LONDON: The global container fleet is on track to grow faster-than-expected demand and scrapping - even if a quarter of the capacity is delayed, according to an analysis of IHS Markit data.
IHS Markit forecasts demolitions next year will come in at 351,065 TEU, which would result in net capacity growth in the global fleet of 7.1 percent if no deliveries of the 78 mega-ships over 10,000 TEU totaling 1.2 million TEU are delayed. The fleet would expand 5.6 percent if a quarter of deliveries are pushed back.
“In 2018, there will be many deliveries,” Maersk Line CEO Soren Skou said on the company’s Nov. 7 third-quarter earnings call, but he said the additions will not undermine the market. “The idle fleet has been absorbed and supply growth broadly looks manageable in the coming years, even if bumps on the road can be expected from some orders.” Skou said he expects global supply to increase between 5 and 6 percent next year.
“With the comment around possible bumps, the other thing that I want to reiterate is that overall supply demand fundamentals look good,” he said.
“We have broad-based strong economic growth in the United States, in particular, but certainly also in Europe. We have seen strong growth in China and India, and even Russia.”
Global container trade will grow 4.9 percent next year to about 144 million TEU, according to IHS Markit forecasts. By comparison, this year demand is on track to outpace capacity growth by 1.8 percentage points, which helped sustain higher freight rates through much of the year. The industry scrapped more than 650,000 TEU in 2016 and has scrapped more than 400,000 TEU so far this year. IHS Markit forecasts scrapping activity for 2017 will hit 671,989 TEU before falling 47.8 percent year over year in 2018.
If 25 percent of the orders slated for delivery next year is delayed, mega-ship tonnage entering the market would be slightly above the amount that entered in 2015, which contributed to an oversupply of capacity and spurred heavy losses at container lines by injecting volatility into freight rates. Industry analyst Alphaliner forecasts that the global fleet will grow 5.8 percent in 2018 as container volume rises 4.8 percent.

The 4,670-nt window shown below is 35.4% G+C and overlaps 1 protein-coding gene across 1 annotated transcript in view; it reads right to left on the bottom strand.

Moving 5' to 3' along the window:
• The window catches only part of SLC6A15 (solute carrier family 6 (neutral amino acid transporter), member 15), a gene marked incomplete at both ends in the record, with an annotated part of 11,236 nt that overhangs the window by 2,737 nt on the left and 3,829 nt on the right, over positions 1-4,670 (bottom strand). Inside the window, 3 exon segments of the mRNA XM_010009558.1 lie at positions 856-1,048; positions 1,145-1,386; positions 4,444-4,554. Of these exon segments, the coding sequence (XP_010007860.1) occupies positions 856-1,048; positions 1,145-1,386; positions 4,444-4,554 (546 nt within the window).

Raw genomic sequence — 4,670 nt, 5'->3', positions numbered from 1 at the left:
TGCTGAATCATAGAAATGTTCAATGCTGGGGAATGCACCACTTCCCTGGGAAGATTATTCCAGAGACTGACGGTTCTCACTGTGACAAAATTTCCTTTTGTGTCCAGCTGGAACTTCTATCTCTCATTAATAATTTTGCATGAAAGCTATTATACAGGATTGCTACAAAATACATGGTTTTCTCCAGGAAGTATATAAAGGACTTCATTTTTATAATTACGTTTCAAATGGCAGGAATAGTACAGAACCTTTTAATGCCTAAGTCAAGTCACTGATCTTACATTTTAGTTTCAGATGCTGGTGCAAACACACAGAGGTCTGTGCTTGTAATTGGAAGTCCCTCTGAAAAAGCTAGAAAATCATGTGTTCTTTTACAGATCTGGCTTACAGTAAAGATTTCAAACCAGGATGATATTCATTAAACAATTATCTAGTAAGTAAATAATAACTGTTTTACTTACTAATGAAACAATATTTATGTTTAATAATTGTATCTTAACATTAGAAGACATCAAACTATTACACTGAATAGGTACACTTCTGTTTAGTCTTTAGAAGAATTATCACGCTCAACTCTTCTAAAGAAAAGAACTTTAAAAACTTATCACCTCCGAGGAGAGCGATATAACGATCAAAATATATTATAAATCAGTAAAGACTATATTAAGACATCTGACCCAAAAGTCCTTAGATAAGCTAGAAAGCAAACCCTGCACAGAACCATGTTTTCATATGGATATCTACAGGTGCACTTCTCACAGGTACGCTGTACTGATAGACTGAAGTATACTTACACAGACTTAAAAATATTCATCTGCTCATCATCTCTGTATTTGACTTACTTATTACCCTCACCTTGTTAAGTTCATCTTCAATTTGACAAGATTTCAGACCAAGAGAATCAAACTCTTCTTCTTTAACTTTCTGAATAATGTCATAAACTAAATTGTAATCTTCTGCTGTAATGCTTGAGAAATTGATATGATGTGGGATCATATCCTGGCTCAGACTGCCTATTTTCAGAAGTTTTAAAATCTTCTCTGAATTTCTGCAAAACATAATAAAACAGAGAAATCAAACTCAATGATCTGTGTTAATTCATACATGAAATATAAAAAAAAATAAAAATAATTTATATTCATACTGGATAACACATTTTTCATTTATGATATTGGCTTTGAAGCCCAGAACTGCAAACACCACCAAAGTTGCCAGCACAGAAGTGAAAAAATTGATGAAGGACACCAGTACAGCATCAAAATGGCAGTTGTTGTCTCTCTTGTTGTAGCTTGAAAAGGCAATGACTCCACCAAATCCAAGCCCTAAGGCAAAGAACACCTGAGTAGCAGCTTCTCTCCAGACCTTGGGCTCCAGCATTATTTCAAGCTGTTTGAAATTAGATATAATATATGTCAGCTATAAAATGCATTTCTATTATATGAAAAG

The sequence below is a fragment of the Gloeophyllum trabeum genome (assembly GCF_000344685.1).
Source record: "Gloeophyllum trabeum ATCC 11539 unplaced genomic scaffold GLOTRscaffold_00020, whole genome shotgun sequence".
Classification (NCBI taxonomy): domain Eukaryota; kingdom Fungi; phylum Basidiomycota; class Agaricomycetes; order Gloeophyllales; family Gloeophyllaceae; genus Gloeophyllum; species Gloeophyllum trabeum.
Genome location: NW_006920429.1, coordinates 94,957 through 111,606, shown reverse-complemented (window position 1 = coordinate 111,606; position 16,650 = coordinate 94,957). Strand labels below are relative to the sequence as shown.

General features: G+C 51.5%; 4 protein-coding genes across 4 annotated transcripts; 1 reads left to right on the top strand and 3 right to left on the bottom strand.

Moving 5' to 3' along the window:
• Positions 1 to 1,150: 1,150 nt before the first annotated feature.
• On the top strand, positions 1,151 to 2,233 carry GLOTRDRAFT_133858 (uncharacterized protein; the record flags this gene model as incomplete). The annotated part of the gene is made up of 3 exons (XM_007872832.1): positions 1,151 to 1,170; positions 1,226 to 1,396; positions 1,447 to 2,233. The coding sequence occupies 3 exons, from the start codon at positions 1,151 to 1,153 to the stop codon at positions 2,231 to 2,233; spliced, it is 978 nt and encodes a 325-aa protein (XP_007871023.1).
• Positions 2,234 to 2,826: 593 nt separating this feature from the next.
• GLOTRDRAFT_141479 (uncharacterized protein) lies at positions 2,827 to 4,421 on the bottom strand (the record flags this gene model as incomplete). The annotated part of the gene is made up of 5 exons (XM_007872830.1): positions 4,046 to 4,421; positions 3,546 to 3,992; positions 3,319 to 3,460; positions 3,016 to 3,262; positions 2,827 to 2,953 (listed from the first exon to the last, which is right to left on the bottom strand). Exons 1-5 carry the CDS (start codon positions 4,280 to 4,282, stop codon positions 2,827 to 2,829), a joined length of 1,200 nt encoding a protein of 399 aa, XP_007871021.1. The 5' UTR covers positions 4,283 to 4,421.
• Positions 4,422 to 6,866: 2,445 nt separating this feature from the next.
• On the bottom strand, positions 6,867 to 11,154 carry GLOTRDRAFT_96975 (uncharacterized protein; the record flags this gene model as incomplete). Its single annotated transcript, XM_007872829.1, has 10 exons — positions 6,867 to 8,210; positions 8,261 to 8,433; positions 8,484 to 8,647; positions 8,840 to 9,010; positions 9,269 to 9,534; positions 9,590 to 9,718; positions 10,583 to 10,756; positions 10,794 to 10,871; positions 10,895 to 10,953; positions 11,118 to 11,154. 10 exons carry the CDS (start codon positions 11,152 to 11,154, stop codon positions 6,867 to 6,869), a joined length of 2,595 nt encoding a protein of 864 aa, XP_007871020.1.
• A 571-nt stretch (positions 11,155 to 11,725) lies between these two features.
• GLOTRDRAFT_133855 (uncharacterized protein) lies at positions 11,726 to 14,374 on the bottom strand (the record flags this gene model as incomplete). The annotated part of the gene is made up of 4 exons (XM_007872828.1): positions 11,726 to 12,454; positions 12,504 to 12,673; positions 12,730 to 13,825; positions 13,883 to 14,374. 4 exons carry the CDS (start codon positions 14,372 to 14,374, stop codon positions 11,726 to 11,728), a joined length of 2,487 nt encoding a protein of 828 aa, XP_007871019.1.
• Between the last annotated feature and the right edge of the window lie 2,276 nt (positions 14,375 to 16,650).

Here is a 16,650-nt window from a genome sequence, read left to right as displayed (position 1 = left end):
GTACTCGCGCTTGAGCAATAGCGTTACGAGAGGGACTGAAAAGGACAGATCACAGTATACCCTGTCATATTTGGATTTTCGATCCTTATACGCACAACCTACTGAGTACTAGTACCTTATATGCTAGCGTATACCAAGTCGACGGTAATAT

To bring supply and demand into alignment, fleet and volume growth would have to mirror that of 2017 for at least the next year, after volume growth in 2014 and 2015 lagged behind capacity growth. As the fleet expanded 6.5 percent in 2014, capacity grew 4.3 percent, and the gap grew wider in 2015, with the fleet rising 8.1 percent as volume increased just 1.1 percent.
The gap between fleet and demand growth in 2015 set the stage for the bankruptcy of Hanjin Shipping and rapid consolidation of the container shipping industry, with a slew of mergers and acquisitions including CMA-CGM/APL, Cosco/China Shipping Container Line, Hapag-Lloyd/United Arab Shipping Company, and Maersk/Hamburg Süd.
The shock from Hanjin allowed container lines to secure higher annual contract rates for 2017, many of which were close to breakeven levels for carriers. Although some trans-Pacific contracts were signed at historic lows of $700 per FEU in 2016, contract rates this year were about double that rate. However, the steady slide of spot market shipping rates through a peak season defined by robust volume growth indicates that substantial overcapacity remains on the water.
The order book also reveals that mega-ships are making up a growing proportion of the new deliveries, a trend likely shaped in part by the opening of the larger Panama Canal, which tripled the size of ships able to pass through its lock to 14,000 TEU.
The jump in mega-ship deliveries is likely the reason for Maersk Line saying on its third-quarter earnings call that it would not follow in the footsteps of its 2M Alliance partner MSC in ordering new tonnage.